Last week on Super Tuesday, the number of provisional ballots cast in North Carolina made up a small fraction of total votes cast. But the trends are carefully monitored — and with good reason.

A little over 11,000 Tar Heel voters chose a provisional ballot for the primary, about 7,000 less than in 2020. In Forsyth County, which currently holds the fourth-largest number of registered voters statewide, that total was 534, fourth highest in the state.

Western Carolina University political science professor Christopher Cooper says he's not surprised.

"If you just grab all 100 counties, and you say how many provisionals do they have, and then you say how many registered voters do they have, it tracks really, really well," says Cooper. "So, it is rare to see a county that kind of falls out of whack. And the way I look at the data anyway, Forsyth County looks exactly like what you’d expect."

Another contributor to the higher number in Forsyth relative to other counties may be due to its authorization to vote application forms. Unlike some other counties, Forsyth’s are pre-printed instead of peel-and-stick labels. This forces precinct officials to handle all unreported moves by hand.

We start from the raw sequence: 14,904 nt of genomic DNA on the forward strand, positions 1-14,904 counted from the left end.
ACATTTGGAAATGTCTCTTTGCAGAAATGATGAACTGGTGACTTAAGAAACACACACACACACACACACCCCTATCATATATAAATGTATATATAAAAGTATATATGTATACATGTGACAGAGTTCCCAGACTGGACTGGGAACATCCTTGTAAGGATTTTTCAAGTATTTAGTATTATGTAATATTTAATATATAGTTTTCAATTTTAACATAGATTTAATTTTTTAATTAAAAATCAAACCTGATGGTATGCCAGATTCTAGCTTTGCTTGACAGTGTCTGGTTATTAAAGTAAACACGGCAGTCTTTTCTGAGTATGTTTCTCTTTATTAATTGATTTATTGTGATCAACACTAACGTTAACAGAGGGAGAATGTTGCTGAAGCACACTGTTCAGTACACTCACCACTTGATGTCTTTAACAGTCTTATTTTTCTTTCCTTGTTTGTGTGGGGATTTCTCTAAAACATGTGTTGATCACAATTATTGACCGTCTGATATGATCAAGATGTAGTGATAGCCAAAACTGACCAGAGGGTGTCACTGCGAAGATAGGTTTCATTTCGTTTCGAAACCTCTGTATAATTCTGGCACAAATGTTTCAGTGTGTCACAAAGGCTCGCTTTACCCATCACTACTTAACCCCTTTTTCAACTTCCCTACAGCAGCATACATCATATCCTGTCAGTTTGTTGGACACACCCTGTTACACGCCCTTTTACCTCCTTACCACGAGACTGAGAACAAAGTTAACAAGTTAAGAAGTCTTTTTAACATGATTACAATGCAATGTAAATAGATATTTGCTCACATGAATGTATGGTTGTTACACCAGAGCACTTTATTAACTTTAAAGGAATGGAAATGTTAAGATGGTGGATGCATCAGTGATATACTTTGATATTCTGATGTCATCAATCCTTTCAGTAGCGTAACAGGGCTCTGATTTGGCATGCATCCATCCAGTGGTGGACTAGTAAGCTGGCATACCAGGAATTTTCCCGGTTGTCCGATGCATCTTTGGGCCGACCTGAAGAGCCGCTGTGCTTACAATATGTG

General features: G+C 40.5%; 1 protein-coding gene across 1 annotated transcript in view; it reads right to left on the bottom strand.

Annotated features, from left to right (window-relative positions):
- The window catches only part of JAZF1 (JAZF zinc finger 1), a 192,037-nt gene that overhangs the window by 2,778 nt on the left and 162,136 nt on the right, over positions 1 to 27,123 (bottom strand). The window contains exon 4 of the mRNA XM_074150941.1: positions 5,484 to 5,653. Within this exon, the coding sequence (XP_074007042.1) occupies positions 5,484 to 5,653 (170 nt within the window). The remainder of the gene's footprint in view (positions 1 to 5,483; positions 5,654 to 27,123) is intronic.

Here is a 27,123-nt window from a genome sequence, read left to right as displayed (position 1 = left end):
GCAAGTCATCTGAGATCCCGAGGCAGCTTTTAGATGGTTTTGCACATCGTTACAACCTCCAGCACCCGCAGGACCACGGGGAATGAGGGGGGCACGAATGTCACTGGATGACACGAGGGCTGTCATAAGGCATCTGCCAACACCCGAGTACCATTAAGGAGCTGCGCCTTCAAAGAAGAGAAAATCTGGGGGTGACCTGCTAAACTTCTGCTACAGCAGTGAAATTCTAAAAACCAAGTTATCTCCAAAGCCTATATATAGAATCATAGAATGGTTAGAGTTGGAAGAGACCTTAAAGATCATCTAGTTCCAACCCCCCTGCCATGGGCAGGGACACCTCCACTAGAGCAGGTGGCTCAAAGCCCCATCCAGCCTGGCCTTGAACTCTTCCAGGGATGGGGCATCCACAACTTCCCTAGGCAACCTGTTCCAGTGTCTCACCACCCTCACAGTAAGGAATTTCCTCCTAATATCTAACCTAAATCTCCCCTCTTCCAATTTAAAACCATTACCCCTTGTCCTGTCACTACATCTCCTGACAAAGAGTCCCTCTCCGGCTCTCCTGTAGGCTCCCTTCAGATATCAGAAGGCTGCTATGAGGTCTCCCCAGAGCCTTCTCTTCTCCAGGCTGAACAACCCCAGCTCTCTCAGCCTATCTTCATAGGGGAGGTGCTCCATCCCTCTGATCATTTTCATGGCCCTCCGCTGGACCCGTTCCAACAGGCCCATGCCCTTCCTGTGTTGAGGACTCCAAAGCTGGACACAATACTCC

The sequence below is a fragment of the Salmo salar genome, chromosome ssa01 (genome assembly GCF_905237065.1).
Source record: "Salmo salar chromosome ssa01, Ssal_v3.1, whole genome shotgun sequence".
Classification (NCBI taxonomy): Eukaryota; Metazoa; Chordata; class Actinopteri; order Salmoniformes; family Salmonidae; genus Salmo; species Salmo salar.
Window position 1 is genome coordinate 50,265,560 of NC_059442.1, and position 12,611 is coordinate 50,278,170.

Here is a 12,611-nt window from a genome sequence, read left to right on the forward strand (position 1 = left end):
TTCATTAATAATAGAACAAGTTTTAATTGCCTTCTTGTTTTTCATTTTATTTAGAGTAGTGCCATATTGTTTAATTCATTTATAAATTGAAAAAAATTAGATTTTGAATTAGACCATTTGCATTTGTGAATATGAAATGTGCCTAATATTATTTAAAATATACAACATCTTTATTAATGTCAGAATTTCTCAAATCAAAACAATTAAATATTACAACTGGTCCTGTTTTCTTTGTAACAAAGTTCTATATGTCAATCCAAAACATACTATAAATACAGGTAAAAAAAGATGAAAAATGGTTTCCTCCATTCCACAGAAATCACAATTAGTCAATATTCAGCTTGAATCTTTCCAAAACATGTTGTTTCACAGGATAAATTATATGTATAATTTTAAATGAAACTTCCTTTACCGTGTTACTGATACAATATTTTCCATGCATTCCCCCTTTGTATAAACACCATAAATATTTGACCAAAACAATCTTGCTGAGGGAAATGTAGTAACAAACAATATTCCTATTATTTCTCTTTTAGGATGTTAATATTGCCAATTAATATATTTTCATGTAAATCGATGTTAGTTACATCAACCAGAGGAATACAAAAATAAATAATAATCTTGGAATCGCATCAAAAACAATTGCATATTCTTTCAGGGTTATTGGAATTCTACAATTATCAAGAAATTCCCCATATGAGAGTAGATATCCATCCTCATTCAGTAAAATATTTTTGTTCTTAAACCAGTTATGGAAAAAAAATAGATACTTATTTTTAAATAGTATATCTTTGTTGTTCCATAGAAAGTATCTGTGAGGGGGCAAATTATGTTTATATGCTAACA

Cooper says it speaks to how incredibly de-centralized election administration is.

"It’s things as wonky as, 'Yeah, what kind of labels do you have?'" he says. "Where do you send things off for printing? Things that seem so minute they wouldn’t matter, but really do matter when you’re processing thousands and thousands and thousands of ballots. And so there is a uniform set of standards and within those standards counties can kind of choose their own adventure and sometimes they do."

Cooper says, in Forsyth, having several nearby universities can introduce another layer of confusion: students not sure where or if they’re registered and having to resort to provisional ballots. And in some ways, they’re tailor-made for young voters.

"College students are the exact kind of person that’s going to have just a little bit more administrative difficulty," says Cooper. "And so this provisional process, in some ways you can look at it as a bad thing, but I think it actually works pretty well. It says, look, we’re trying to get people in and out the door so we’re going to take these, we’re going to look at it later. If we can, we’re going to count your ballot."

For North Carolinians who cast a provisional ballot in the March 5 primary, the deadline to return to their county board of elections with their ID is 5 p.m. on Thursday, March 14.

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